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Is Resin Bound Stone any good for drainage?

How good is Resin Bound Stone drainage?

Ever looked out of your window and noticed the puddles all over your driveway?  Or wondered how you are going to get to your car without the need for a boat? Maybe in the Winter where all that water has frozen and you have to “Torvill and Dean” your way to the front gate. Not all concrete and tarmac surfaces are porous.  Instead of the water draining away, it just sits annoyingly on the top where the surface dips and bottoms out.

There is a really easy solution to this problem…Resin Bound Stone.

It is achieved by mixing stones of different sizes with resin. They are then thoroughly coated and bound together into a strong but flexible blend. As the stones are angular, this will leave small gaps for any surface water to drain right through.

Resin Bound Stone is a more attractive alternative to these other surfaces.  It also has the added advantage of being porous, making it SuDS compliant. SuDS stands for Sustainable Drainage Systems. It is how the Environment Agency monitors the successful runoff of rainwater in both urban and rural areas.

What do SuDS Systems actually do?

  • They reduce down the level of surface water build up 
  • Increase the infiltration of water into the ground mimicking natural drainage
  • Reduces the risk of “flash-flooding”, when rainwater rapidly flows into the public sewerage and drainage systems.

The Environment Agency guidance of October 2008 states the following: (a little lengthy but quite interesting!)

If the surface to be covered is more than five square metres planning permission will be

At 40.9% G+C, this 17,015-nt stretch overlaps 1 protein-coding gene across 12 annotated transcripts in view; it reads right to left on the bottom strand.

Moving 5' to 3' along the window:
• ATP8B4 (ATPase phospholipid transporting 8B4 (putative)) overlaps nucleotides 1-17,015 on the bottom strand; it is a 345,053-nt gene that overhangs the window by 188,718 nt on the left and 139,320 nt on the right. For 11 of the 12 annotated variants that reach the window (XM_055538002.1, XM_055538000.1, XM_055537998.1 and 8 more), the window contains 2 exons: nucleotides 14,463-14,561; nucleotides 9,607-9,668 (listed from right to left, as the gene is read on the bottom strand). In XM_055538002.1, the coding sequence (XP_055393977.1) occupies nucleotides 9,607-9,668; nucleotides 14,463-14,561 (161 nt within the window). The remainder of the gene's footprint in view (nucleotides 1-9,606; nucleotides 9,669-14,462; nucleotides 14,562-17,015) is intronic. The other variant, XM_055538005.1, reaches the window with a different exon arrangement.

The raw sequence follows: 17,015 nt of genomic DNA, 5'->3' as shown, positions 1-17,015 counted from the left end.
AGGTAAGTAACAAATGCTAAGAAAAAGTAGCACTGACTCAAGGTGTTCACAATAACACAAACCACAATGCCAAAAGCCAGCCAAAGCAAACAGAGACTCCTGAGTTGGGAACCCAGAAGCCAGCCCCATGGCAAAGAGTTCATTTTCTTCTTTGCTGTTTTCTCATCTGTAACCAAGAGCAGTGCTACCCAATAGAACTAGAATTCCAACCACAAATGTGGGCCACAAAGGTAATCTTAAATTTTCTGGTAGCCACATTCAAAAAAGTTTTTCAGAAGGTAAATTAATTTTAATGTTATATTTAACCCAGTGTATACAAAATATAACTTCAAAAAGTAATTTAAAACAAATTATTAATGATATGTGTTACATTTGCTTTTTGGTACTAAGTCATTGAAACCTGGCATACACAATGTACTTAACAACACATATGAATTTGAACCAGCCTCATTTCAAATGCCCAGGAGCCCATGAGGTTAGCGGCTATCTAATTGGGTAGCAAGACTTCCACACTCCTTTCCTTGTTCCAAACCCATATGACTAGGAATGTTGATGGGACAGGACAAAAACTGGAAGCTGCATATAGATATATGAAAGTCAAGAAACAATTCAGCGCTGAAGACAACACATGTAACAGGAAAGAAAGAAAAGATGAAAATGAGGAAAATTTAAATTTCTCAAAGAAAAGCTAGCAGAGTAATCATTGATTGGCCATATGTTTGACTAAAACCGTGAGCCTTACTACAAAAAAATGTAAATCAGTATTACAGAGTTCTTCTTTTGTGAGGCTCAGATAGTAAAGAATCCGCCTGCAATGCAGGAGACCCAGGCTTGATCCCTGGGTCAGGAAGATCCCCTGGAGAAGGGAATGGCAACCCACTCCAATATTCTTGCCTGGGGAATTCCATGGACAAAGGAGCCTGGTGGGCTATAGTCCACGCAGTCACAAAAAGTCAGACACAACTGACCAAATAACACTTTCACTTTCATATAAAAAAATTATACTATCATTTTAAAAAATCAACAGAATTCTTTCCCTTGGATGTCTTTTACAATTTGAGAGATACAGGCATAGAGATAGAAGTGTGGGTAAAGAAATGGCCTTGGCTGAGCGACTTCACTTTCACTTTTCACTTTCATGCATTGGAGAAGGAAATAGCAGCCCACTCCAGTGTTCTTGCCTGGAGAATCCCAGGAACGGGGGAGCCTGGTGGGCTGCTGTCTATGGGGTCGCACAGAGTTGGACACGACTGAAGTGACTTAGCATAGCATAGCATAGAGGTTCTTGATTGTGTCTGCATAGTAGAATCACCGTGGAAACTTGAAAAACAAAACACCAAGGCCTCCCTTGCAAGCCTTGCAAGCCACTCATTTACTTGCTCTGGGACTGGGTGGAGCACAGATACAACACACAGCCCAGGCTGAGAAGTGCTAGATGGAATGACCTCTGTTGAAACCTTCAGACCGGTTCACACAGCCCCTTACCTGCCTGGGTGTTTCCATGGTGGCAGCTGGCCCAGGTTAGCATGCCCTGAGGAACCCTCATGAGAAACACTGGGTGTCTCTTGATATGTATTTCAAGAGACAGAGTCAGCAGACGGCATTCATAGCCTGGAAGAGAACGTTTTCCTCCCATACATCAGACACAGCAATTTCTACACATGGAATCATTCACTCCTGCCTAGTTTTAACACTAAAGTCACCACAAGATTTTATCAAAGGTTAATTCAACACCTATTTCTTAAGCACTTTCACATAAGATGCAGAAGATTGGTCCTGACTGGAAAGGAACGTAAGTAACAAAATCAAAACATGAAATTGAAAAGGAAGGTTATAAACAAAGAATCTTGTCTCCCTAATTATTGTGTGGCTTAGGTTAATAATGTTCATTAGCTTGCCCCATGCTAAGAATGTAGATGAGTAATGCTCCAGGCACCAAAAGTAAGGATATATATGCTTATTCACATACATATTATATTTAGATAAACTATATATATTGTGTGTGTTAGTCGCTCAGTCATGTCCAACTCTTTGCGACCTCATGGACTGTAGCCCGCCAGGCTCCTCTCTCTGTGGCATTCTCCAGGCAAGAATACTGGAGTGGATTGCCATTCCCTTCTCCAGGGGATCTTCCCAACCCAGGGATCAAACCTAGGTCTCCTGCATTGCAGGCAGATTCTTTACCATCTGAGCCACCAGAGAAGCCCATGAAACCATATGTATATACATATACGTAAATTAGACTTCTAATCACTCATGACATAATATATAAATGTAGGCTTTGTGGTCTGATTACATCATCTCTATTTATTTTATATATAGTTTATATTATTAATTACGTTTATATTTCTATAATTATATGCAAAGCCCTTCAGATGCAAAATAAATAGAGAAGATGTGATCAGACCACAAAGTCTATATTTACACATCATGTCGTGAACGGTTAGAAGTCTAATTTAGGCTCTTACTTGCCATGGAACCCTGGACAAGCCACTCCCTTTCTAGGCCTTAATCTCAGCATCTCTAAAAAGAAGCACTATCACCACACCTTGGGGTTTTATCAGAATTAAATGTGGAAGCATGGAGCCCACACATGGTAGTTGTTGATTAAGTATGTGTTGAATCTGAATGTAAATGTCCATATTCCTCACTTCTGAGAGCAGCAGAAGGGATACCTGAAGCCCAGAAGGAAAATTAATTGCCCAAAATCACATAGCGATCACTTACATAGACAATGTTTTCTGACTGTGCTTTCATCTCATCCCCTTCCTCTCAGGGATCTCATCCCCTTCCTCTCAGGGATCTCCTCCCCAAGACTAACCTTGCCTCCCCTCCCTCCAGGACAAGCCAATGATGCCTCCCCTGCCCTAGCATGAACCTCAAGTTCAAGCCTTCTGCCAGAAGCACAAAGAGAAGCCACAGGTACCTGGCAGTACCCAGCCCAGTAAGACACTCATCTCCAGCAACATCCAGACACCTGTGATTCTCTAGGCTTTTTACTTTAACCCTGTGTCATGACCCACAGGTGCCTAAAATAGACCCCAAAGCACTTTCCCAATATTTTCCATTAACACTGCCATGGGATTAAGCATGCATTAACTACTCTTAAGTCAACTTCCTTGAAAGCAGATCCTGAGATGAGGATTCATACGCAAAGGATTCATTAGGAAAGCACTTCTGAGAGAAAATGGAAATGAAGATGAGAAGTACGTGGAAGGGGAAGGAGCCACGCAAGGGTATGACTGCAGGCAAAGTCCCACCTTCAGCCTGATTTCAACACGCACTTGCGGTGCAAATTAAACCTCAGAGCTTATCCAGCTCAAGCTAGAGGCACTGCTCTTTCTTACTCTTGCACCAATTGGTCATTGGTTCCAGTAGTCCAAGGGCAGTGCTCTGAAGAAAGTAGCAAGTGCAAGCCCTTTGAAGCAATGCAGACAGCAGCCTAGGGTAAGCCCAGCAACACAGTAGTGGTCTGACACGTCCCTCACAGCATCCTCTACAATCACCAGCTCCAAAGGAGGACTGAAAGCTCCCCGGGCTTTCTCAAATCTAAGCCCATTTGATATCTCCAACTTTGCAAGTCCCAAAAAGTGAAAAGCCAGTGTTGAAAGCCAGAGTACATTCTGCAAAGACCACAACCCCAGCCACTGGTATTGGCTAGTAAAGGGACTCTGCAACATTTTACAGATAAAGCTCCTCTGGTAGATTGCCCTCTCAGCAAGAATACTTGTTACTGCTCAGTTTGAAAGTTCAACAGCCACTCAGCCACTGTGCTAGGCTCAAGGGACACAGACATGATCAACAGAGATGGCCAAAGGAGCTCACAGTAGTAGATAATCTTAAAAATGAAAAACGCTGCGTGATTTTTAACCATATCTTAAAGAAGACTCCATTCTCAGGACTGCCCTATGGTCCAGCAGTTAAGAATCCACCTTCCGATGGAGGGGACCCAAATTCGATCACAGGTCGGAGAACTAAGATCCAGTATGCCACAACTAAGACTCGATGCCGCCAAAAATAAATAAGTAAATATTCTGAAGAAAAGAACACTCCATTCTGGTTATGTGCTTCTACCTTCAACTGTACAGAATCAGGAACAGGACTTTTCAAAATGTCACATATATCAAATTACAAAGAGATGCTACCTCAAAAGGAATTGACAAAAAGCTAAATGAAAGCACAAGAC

needed for laying traditional, impermeable driveways that do not provide for the water to run to a permeable area.

Applying for planning permission will require you to fill in an application form, draw plans

(which have to be to scale) and pay a fee of £150. Planning applications for this type of

householder development should normally be decided within 8 weeks after submission.

So, if you don’t want to fall foul of the regulations, it’s going to cost you a lot of time and money here. The report also looks at the Environmental concerns of poor drainage.

The drains in most urban areas were built many years ago and were not designed to cope with increased rainfall. Paving front gardens further adds to the problem. Although paving over one or two gardens may not seem to make a difference, the combined effect of lots of people in a street or area doing this can increase the risk of flooding.

The harm caused by paving gardens is not limited to just flooding. Hard surfaces such as concrete and asphalt collect pollution (oil, petrol, brake dust etc) that is washed off into the drains. Many drains carry rainwater directly to streams or rivers where the pollution damages wildlife and the wider environment. In older areas, the rainwater may go into the foul water sewer which normally takes household waste from bathrooms and kitchens to the sewage treatment works. These overflow into streams and rivers in heavy rainfall. As more water runs into foul sewers from paved areas there are more frequent overflows, passing untreated sewage into watercourses.

So, it also looks like paving, concrete and tarmac can be pretty bad for the environment?

So why choose Resin Bound Stone over concrete and tarmac?

  • Well, you will have no more puddles
  • A reduced risk of slipping on ice
  • No planning permission needed
  • It is more visually beautiful than concrete and tarmac
  • This surface is extremely low maintenance and virtually weed resistant
  • Will have minimal fade and discolour during its lifetime
  • Will not crack in adverse weather conditions, is durable and will probably last more than twice as long as tar, concrete and paving/slabs with pointing joints.

Resin Bound Stone comes in a massive variety of colours, which we at Erinstone look forward to showing you.

The question shouldn’t be why would you use Resin Bound Stone, it’s more likely why wouldn’t you?

Contact our friendly staff now for more information.

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